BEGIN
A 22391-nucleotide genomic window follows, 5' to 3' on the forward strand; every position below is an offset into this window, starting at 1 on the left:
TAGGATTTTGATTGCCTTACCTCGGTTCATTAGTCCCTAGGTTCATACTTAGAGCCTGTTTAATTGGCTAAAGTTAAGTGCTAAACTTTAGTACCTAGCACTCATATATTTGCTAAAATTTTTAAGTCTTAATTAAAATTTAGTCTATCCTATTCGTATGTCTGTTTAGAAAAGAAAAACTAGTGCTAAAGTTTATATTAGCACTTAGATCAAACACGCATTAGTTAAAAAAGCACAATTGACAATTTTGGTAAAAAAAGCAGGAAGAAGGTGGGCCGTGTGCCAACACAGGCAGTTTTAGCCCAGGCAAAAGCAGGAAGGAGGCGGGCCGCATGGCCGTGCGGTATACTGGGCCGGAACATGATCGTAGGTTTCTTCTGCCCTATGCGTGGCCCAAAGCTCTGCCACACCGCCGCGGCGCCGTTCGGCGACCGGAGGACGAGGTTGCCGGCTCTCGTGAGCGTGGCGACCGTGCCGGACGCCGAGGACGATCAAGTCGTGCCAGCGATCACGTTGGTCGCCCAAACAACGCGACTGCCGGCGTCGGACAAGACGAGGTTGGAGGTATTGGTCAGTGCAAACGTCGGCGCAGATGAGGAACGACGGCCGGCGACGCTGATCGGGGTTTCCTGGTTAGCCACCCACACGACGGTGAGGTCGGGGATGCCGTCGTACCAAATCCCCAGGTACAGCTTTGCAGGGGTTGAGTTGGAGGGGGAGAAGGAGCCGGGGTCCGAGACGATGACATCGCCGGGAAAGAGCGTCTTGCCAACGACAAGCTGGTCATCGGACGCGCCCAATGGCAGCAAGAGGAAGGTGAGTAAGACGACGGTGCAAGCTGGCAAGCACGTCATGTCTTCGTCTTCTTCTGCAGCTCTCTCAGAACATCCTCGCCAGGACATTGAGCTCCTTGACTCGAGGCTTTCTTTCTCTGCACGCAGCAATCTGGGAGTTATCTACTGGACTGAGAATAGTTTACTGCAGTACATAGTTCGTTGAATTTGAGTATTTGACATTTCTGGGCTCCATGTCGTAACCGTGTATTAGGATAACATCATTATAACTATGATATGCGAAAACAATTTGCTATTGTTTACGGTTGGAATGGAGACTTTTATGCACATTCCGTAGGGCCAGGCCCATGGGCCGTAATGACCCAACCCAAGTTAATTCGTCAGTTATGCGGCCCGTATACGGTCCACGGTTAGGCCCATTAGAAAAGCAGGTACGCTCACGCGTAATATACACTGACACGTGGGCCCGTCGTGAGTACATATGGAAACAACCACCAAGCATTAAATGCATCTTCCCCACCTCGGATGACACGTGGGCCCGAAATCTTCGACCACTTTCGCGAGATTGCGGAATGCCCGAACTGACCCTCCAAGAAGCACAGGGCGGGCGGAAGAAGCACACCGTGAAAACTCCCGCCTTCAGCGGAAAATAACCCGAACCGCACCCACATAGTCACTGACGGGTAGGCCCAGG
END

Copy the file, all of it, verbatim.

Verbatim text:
A 22391-nucleotide genomic window follows, 5' to 3' on the forward strand; every position below is an offset into this window, starting at 1 on the left:
TAGGATTTTGATTGCCTTACCTCGGTTCATTAGTCCCTAGGTTCATACTTAGAGCCTGTTTAATTGGCTAAAGTTAAGTGCTAAACTTTAGTACCTAGCACTCATATATTTGCTAAAATTTTTAAGTCTTAATTAAAATTTAGTCTATCCTATTCGTATGTCTGTTTAGAAAAGAAAAACTAGTGCTAAAGTTTATATTAGCACTTAGATCAAACACGCATTAGTTAAAAAAGCACAATTGACAATTTTGGTAAAAAAAGCAGGAAGAAGGTGGGCCGTGTGCCAACACAGGCAGTTTTAGCCCAGGCAAAAGCAGGAAGGAGGCGGGCCGCATGGCCGTGCGGTATACTGGGCCGGAACATGATCGTAGGTTTCTTCTGCCCTATGCGTGGCCCAAAGCTCTGCCACACCGCCGCGGCGCCGTTCGGCGACCGGAGGACGAGGTTGCCGGCTCTCGTGAGCGTGGCGACCGTGCCGGACGCCGAGGACGATCAAGTCGTGCCAGCGATCACGTTGGTCGCCCAAACAACGCGACTGCCGGCGTCGGACAAGACGAGGTTGGAGGTATTGGTCAGTGCAAACGTCGGCGCAGATGAGGAACGACGGCCGGCGACGCTGATCGGGGTTTCCTGGTTAGCCACCCACACGACGGTGAGGTCGGGGATGCCGTCGTACCAAATCCCCAGGTACAGCTTTGCAGGGGTTGAGTTGGAGGGGGAGAAGGAGCCGGGGTCCGAGACGATGACATCGCCGGGAAAGAGCGTCTTGCCAACGACAAGCTGGTCATCGGACGCGCCCAATGGCAGCAAGAGGAAGGTGAGTAAGACGACGGTGCAAGCTGGCAAGCACGTCATGTCTTCGTCTTCTTCTGCAGCTCTCTCAGAACATCCTCGCCAGGACATTGAGCTCCTTGACTCGAGGCTTTCTTTCTCTGCACGCAGCAATCTGGGAGTTATCTACTGGACTGAGAATAGTTTACTGCAGTACATAGTTCGTTGAATTTGAGTATTTGACATTTCTGGGCTCCATGTCGTAACCGTGTATTAGGATAACATCATTATAACTATGATATGCGAAAACAATTTGCTATTGTTTACGGTTGGAATGGAGACTTTTATGCACATTCCGTAGGGCCAGGCCCATGGGCCGTAATGACCCAACCCAAGTTAATTCGTCAGTTATGCGGCCCGTATACGGTCCACGGTTAGGCCCATTAGAAAAGCAGGTACGCTCACGCGTAATATACACTGACACGTGGGCCCGTCGTGAGTACATATGGAAACAACCACCAAGCATTAAATGCATCTTCCCCACCTCGGATGACACGTGGGCCCGAAATCTTCGACCACTTTCGCGAGATTGCGGAATGCCCGAACTGACCCTCCAAGAAGCACAGGGCGGGCGGAAGAAGCACACCGTGAAAACTCCCGCCTTCAGCGGAAAATAACCCGAACCGCACCCACATAGTCACTGACGGGTAGGCCCAGG